In footage shared on Facebook by the Alaska Department of Fish and Wildlife’s Southeast Alaska office, a mother moose and her calf are seen walking in front of a trail camera at night.
Shortly after walking by the camera, a bear appears from the background and attacks, prompting the moose cow to fight back instantly. Within a couple of seconds, a wolf appears as it runs behind the combatants, making a beeline to where the lone calf is, just off camera.
As Live Science explains, brown bears and wolves will both sometimes predate on young moose.
However, seeing both a bear and a wolf trying to make the same kill is exceedingly rare. Further, although it is easy to mistake the coordinated attack as evidence of cooperation, it is likely just a wild coincidence.
“It’s this fantastic, phenomenal dynamic going on in wild Alaska that makes this place so special,” says Rick Steiner, a conservationist who has worked in Alaska for many years.
Per Live Science, Steiner adds that the two animals, while not doing tag-team hunting, were undoubtedly aware of each other. “The bear was certainly aware of the wolf; the wolf was certainly aware of the bear.”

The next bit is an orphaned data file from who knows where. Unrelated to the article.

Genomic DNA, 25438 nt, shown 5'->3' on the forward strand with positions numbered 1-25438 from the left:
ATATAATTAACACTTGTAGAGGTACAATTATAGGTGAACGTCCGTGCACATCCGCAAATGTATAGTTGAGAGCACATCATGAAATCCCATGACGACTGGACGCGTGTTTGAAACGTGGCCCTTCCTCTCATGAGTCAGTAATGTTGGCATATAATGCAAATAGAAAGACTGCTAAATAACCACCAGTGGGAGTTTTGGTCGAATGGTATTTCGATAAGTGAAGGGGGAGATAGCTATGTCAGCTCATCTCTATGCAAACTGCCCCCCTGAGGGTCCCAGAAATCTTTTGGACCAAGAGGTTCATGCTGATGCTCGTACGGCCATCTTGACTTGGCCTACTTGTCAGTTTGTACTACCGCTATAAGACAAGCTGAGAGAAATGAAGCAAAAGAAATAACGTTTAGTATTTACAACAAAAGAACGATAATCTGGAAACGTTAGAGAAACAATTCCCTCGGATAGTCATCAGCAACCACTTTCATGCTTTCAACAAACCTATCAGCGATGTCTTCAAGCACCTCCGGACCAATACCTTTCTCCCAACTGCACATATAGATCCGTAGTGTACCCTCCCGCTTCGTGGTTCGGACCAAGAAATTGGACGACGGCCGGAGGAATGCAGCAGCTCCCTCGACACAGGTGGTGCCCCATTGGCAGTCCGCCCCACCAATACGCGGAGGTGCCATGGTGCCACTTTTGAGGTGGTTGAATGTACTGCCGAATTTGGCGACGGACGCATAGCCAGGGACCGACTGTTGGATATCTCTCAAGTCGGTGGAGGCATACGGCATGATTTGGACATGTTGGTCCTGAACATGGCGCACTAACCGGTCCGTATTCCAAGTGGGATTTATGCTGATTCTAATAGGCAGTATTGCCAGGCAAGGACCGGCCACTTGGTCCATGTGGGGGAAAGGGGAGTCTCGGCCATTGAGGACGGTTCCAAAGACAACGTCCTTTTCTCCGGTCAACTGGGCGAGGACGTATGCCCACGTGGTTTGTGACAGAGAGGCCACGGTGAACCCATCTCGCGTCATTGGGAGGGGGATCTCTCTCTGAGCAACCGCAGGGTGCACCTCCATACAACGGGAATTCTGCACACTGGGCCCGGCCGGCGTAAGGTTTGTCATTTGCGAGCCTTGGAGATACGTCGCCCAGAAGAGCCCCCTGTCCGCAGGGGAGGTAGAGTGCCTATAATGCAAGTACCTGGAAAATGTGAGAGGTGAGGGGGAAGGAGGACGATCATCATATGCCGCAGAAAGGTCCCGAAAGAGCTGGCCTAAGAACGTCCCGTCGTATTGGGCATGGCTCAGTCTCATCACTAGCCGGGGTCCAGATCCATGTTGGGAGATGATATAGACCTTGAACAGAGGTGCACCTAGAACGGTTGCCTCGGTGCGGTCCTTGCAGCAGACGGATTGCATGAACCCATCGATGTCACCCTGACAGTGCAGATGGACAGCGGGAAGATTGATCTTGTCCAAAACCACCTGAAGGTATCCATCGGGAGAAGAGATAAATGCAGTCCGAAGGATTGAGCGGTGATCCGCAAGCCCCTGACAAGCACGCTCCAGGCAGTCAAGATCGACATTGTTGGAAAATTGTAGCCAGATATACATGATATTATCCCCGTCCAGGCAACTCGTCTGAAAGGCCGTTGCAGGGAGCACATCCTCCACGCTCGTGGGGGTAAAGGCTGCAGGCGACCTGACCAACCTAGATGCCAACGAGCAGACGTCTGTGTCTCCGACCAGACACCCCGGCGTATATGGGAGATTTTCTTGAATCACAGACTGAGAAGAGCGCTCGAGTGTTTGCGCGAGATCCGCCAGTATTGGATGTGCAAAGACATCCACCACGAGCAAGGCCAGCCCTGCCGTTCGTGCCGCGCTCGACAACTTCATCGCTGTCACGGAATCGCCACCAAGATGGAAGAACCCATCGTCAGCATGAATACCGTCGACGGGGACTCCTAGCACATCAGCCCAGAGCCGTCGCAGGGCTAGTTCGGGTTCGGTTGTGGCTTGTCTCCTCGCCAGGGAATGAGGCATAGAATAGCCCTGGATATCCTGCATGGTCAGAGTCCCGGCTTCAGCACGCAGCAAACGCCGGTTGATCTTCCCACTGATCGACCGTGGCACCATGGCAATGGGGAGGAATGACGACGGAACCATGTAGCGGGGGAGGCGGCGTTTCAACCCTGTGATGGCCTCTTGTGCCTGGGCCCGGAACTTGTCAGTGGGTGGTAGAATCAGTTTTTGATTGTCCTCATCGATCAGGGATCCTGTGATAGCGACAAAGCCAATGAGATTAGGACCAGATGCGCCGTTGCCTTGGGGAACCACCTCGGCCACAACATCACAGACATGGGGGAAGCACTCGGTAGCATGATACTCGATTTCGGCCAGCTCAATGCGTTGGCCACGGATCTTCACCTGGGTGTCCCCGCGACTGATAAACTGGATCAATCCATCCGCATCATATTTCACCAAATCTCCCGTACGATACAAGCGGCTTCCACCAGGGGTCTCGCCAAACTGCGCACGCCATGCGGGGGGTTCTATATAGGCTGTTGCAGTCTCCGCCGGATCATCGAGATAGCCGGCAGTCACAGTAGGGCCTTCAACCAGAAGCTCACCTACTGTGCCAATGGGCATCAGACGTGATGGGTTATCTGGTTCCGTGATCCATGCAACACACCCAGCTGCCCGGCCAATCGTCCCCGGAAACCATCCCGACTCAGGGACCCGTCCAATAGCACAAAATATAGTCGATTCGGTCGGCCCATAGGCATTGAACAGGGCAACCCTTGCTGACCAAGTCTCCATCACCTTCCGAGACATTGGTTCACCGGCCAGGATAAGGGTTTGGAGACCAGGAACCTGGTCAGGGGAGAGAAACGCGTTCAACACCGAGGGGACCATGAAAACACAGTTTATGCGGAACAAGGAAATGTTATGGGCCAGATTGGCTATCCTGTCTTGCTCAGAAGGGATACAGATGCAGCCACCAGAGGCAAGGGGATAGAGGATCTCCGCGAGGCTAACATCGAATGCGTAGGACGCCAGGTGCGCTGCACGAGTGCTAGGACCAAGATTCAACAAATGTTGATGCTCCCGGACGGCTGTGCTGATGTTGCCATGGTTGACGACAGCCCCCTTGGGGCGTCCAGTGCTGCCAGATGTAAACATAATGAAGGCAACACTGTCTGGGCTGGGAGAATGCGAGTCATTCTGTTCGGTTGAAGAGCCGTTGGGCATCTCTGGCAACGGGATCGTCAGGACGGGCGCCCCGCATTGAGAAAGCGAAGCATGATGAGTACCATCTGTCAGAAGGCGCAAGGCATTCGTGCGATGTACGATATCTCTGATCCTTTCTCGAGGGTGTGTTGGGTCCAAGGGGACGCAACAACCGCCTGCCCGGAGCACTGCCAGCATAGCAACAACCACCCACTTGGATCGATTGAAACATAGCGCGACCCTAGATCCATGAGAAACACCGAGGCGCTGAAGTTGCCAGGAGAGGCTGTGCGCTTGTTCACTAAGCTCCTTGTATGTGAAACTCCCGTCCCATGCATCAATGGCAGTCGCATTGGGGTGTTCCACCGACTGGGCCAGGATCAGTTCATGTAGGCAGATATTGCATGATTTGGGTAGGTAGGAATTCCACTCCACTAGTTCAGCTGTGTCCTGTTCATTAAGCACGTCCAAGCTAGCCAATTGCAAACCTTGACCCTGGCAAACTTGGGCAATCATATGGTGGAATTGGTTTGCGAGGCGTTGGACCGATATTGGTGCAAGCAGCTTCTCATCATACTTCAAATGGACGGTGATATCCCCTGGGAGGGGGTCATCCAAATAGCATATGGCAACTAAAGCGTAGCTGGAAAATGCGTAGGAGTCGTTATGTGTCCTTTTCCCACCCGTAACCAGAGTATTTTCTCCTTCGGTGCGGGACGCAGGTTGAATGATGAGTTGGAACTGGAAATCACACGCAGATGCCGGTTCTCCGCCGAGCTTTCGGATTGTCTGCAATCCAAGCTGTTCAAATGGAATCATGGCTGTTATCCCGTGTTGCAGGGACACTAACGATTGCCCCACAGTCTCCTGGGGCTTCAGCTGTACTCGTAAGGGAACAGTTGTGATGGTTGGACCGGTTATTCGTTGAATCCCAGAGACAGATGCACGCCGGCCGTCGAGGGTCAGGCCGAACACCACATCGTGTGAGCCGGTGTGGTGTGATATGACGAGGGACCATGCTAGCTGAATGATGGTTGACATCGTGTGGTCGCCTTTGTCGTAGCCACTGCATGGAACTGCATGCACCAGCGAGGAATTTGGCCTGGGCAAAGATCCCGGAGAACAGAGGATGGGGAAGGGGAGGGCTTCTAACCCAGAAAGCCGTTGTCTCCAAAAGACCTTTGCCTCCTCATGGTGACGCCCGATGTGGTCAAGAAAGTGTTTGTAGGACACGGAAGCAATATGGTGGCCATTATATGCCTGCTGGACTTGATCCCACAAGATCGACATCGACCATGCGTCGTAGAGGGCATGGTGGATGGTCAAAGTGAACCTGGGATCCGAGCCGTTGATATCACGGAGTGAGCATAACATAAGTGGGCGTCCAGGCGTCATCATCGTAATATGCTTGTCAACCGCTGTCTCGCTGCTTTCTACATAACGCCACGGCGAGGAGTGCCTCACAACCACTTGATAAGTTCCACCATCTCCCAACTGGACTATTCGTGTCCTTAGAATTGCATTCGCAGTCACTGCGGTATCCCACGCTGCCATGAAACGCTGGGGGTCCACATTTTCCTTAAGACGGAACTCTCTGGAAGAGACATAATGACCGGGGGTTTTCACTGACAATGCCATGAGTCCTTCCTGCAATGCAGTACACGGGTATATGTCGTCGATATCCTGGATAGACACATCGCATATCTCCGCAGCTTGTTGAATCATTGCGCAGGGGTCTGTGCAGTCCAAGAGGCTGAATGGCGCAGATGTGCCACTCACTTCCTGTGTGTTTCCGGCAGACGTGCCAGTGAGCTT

Steiner explains that the wolf, which was potentially hunting in a pack with other wolves, may have been following the brown bear, waiting for an opportunity to strike on unsuspecting prey.
While it is unclear which animal came out on top in the battle, Steiner says he would “put my money on the moose.”
An adult female moose weighs between 800 and 1,300 pounds (364 to 591 kilograms) on average, according to the Alaska Department of Fish and Game (ADF). While the ADF notes that brown bears, black bears, and wolves all hunt and kill moose of all ages, Steiner says an adult moose has the upper hand against bears, especially in this case, as the attacking bear is probably not a fully grown adult.
As for the wolf and moose calf, Steiner thinks that the mother moose likely chased down the wolf as it pursued the calf and defended her young. “An adult moose is a formidable adversary for anything,” says Steiner.
Image credits: Featured image from the Alaska Department of Fish and Game